After analyzing data exchanged between the plane and a satellite, officials believe Flight 370 was on autopilot the entire time it was flying across a vast expanse of the southern Indian Ocean, based on the straight path it took, Australian Transport Safety Bureau chief commissioner Martin Dolan said.
"Certainly for its path across the Indian Ocean, we are confident that the aircraft was operating on autopilot until it ran out of fuel," Dolan told reporters in Canberra, the nation's capital.
Asked whether the autopilot would have to be manually switched on, or whether it could have been activated automatically under a default setting, Dolan replied, "The basic assumption would be that if the autopilot is operational it's because it's been switched on."
But exactly why the autopilot would have been set on a flight path so far off course from the jet's destination of Beijing, and exactly when it was switched on remain unknown.
"We couldn't accurately, nor have we attempted to, fix the moment when it was put on autopilot," Transport Minister Warren Truss said. "It will be a matter for the Malaysian-based investigation to look at precisely when it may have been put on autopilot."
The latest nugget of information from the investigation into Flight 370 came as officials announced yet another change in the search area for the plane that vanished March 8 after taking off from Kuala Lumpur with 239 passengers and crew on board.
The transport safety bureau said it made the assumption in defining the new search area that the crew was unresponsive, possibly suffering from oxygen deprivation, as the plane flew under autopilot. It said this was indicated by the loss of radio communications and the long period without any maneuvering of the plane. It emphasized, however, that this was only a working theory and did not mean that accident investigators led by Malaysia would reach a similar conclusion.
A loss of cabin air pressure could cause oxygen deprivation, or hypoxia, which could make pilots unable to perform even basic tasks.
The new search area is several hundred kilometers (miles) southwest of the most recent suspected crash site, about 1,800 kilometers (1,100 miles) off Australia's west coast, Dolan said. Powerful sonar equipment will scour the seabed for wreckage in the new search zone, which officials calculated by reanalyzing the existing satellite data.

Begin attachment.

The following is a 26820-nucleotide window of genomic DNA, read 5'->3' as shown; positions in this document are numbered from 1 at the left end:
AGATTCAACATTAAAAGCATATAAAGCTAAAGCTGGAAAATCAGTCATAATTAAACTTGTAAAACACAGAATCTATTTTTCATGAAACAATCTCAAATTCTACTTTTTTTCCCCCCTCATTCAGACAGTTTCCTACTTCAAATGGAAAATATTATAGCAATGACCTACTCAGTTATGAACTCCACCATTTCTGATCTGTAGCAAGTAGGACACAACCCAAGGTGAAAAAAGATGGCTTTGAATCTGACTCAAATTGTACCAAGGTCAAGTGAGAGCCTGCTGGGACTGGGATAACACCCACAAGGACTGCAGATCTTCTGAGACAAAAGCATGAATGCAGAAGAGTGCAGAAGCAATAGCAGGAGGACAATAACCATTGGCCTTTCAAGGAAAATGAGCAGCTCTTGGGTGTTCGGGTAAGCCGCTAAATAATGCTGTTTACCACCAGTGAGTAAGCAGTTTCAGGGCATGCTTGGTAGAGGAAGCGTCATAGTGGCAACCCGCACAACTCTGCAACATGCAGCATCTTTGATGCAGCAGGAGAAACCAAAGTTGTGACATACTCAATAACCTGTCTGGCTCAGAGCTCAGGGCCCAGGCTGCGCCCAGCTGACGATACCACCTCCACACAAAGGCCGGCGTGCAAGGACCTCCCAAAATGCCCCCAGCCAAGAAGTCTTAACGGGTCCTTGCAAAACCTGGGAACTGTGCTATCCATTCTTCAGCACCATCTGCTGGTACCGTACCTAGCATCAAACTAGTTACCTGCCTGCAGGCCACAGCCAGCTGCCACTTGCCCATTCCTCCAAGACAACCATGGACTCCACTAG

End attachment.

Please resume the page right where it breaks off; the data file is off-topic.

The shift was expected, with Dolan saying last week the new zone would be south of an area where a remote-controlled underwater drone spent weeks fruitlessly combing 850 square kilometers (330 square miles) of seabed. That search area was determined by a series of underwater sounds initially thought to have come from the plane's black boxes. But those signals are now widely believed to have come from some other source.
The new 60,000-square kilometer (23,000-square mile) search area falls within a vast expanse of ocean that air crews have already scoured for floating debris, to no avail. Officials have since called off the air search, since any debris would likely have sunk long ago.
The hunt is now focused underwater. Beginning in August, private contractors will use powerful side-scan sonar equipment capable of probing ocean depths of 7 kilometers (4.3 miles) to comb the ocean floor in the new search zone. The job is expected to take 12 months to complete.
Two survey ships are mapping uncharted expanses of seabed in the search zone before the sonar scanning starts. Dolan said it was possible the mapping equipment could detect wreckage that may be lying on the seafloor, but that it was highly unlikely.
The search area has changed multiple times in the months since Flight 370 vanished, as officials struggled to make sense of the limited data the flight left in its wake after it dropped off radar. The plane's communications systems were disabled, giving investigators little to work with beyond data gleaned from hourly transmissions, or "handshakes," between the plane and a satellite.
University of New South Wales aviation expert Peter Marosszky said if the autopilot was still working when the plane crashed, it suggests the aircraft's communications systems were switched off rather than disabled by a major malfunction or catastrophe.
"It would appear very unlikely that power was removed from most of the essential systems, because you can't connect your autopilot if your flight management computers aren't operating," he said. "It would appear that it lost all communication and identification with air traffic control because those systems were turned off. You can't connect the autopilot if you've got systems that have been put out of action."
John Cox, a Washington, D.C.- based aviation consultant, former airline pilot and accident investigator, said it was unclear at what point the autopilot was programmed to fly out into the open ocean.
But he said it was done by someone with expert knowledge.
"Someone with knowledge interacted with the flight management computer and told it to do certain things which requires knowledge of the proper entry key strokes to get it entered and to have the computer exercise those instructions," Cox said.
Truss said he was optimistic that the latest search zone is the most likely crash site. But he warned that finding the plane remains a huge task.
"The search will still be painstaking," he said. "Of course, we could be fortunate and find it in the first hour or the first day - but it could take another 12 months."
Associated Press writer Rod McGuirk in Canberra, Australia, contributed to this report.